Jim Stewart: The Green Party will this Saturday make what are likely to be historic decisions in relation to a programme for Government. Key amongst these decisions is the proposed NAMA legislation.
Irrespective of the degree of State involvement in the ownership of Irish banks (from minority shareholding to full ownership) the policy of the current Government is to establish NAMA. This is agreed by the ECB and the Commission, and may indeed be required by both institutions. There are many risks and uncertainties in this process. Some of the risks that are of concern are moral hazard type risks. Those involved in the process may act in their own self interest to the detriment of taxpayers and society. These risks could be reduced.
(1) Banks whose loans are transferred to NAMA will be required to provide extensive information, but will also be entitled to a fee for services provided. The Bill does not state how this fee may be calculated and banks whose loans are transferred have an incentive to maximise these fees. There is no discussion of penalties where services provided are found to be inadequate or poor. One solution would be to (a) state how fees will be calculated and (b) put a cap on these fees.
(2) Costs involved in the NAMA process could be extremely high. NAMA will realise any value on assets after costs. Risk due to high transaction and other costs could be reduced if fees were capped, for example for liquidators/ receivers. In addition a State service in relation to liquidators/receivers could also reduce costs.
(3) Options could be introduced to encourage arbitration rather than court action and give incentives to avoid expensive court action as in the Zoe/ACC case.
(4) Fees could be deferred until final outcomes are more certain.
(5) The draft Bill does not deal with the difficult issue of how value may be realised from assets financed or under the control of NAMA. A requirement for local community consultation could help ensure better use and value from assets held by NAMA. The recent Comhar Report should be required to inform NAMA policy in this area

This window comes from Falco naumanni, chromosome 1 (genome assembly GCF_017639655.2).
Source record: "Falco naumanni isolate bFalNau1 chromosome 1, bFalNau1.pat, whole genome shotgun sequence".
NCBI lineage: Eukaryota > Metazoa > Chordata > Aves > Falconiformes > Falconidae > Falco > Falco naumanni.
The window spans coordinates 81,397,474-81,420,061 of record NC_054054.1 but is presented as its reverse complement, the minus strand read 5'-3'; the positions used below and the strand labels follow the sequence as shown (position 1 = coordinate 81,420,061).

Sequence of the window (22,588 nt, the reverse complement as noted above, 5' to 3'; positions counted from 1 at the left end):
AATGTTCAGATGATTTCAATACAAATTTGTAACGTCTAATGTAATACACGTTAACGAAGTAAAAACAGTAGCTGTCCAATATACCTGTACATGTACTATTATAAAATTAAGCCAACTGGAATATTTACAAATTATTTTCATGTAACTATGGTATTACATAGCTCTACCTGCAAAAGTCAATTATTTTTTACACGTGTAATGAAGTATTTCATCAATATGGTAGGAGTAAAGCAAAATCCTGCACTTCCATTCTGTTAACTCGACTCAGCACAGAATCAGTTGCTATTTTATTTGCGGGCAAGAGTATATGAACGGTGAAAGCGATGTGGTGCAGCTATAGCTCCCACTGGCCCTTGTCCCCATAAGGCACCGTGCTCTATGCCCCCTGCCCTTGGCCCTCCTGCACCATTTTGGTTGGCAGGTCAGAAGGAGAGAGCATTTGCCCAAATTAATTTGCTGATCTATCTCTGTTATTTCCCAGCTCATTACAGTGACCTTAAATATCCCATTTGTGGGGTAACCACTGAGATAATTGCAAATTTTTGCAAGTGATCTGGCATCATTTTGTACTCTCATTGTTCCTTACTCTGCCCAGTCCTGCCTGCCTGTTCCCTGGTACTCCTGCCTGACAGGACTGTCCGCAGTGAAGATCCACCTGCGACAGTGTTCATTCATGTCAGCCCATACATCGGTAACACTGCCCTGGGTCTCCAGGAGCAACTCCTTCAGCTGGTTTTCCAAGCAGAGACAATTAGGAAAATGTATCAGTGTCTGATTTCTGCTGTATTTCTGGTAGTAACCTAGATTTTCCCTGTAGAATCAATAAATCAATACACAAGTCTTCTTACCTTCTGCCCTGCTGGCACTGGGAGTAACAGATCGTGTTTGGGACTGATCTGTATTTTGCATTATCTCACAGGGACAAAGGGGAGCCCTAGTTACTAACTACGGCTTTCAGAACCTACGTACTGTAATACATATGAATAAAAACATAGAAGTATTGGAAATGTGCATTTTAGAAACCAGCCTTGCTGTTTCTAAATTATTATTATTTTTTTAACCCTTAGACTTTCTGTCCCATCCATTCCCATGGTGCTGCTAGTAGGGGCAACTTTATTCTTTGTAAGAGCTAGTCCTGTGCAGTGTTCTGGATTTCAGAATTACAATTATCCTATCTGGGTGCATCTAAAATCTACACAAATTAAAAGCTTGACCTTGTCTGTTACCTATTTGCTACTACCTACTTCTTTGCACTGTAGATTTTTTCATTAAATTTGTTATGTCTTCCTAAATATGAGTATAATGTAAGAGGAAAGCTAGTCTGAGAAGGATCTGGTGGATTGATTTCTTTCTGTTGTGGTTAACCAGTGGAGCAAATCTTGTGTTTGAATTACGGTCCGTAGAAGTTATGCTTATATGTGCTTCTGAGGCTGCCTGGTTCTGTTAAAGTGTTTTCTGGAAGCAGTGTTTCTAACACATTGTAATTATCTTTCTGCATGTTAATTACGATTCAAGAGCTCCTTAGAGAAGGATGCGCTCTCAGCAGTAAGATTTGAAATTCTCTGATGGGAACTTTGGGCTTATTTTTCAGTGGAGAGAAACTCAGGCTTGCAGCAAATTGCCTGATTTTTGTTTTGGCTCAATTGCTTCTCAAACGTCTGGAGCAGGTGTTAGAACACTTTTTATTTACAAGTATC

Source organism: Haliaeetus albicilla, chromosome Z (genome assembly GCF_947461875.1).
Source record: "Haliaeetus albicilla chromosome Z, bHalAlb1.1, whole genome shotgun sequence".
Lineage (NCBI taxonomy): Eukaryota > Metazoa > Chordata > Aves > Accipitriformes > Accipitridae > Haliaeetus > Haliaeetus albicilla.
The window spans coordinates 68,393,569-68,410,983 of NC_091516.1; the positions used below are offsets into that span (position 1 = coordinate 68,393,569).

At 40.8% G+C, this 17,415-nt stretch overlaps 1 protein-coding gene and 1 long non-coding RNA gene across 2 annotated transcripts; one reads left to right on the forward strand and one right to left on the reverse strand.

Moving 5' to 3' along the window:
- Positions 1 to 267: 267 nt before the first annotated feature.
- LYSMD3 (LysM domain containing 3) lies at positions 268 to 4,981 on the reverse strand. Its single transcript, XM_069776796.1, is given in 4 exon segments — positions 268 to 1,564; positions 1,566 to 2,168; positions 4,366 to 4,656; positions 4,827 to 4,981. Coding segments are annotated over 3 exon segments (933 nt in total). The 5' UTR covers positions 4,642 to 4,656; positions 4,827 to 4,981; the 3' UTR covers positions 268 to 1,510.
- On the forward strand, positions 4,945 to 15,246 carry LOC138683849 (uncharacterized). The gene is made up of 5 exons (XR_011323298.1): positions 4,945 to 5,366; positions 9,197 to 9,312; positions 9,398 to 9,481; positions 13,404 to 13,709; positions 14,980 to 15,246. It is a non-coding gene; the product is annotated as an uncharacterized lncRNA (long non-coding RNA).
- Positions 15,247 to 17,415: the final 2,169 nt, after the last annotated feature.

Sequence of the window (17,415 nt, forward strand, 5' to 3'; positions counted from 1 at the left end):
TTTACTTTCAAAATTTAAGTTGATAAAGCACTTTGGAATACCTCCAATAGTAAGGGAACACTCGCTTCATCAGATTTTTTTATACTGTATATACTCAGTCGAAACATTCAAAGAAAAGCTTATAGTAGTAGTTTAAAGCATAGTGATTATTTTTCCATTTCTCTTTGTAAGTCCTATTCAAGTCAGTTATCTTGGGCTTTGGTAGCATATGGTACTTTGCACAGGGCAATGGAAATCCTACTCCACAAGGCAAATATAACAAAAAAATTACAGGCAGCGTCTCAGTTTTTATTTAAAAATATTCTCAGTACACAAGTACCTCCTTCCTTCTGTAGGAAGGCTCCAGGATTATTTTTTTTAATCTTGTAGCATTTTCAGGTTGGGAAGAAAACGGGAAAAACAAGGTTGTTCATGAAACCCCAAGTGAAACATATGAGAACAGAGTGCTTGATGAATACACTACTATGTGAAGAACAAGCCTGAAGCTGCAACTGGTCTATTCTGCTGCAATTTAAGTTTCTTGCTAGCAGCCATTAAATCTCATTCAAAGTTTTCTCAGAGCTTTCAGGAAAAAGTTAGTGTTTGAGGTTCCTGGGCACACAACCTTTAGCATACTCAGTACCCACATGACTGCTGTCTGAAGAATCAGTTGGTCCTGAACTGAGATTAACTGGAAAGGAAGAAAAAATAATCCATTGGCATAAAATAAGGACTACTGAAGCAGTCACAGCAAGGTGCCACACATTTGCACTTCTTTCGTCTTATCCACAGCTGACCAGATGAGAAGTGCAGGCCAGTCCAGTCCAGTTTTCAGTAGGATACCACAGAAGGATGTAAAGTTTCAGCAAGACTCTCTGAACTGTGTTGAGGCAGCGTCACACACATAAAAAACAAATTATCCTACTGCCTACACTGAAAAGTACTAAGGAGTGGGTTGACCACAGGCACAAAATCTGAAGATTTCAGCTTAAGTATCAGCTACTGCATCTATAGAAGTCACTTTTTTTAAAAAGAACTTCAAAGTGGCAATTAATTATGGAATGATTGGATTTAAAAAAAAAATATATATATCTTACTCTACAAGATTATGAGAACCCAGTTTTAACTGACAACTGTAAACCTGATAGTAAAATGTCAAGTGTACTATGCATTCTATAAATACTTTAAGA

The Details of the Bill
The Bill only applies to participating institutions which are defined as the credit institutions which are “systemically” important to the financial system in the State (section 65 a). Not all assets of participating institutions may be acquired for example if the institutions disagrees (s. 82 (3)) and more generally NAMA has the authority to omit or add any asset or to change the acquisition value (s. 86 , (2)).
The Bill gives considerable powers to NAMA to collect information from participating institutions. For example:- The bill provides that “an applicant credit institution” must provide all relevant information required (s. 62) and certify that this is accurate and complete (s. 62 (3)). Before transfer the applicant credit institution must administer and service all bank assets with the same level of skill as a “prudent lender” (64 1 (a) and 69 I (a)). There must be full disclosure ((66 2 (a)) and prompt co-operation (66 2(b)). An applicant credit institution may be required to provide NAMA with a report or certificate or both. NAMA can also require an explanation from an officer or staff member of any “information, documentation book or record” (s. 80 1).
The Bill does not discuss or allow for any payment for those services.
Difficulties may arise in relation to foreign assets. The Bill states that the participating institution must do everything required by law in the country where the asset is located, and if the law does not permit the transfer of assets the participating institution must “do all that the participating institution is permitted to assign to NAMA the greatest interest possible”. The problem is that it is likely that the participating institution will decide what is possible. Difficulties with assigning foreign assets may be one reason why Anglo-Irish is reported to be selling its US loan book (Sunday Business Post 20/9/09).
One issue is that the value of assets to be transferred is uncertain (although a global figure of €54 billion has been estimated). For example, NAMA may exercise discretion in relation to assets acquired. In addition the Bill (s. 131) allows “an adjustment to the portfolio value”. The same section also allows for the payment of performance fees and the reimbursement of costs where NAMA has arranged for the provision of services in respect of a bank asset acquired by NAMA (s. 129, (2)).
Furthermore even though the institution must supply all information required by NAMA, the participating institution must also continue to “perform relevant services” for which they will be reimbursed (128, 2).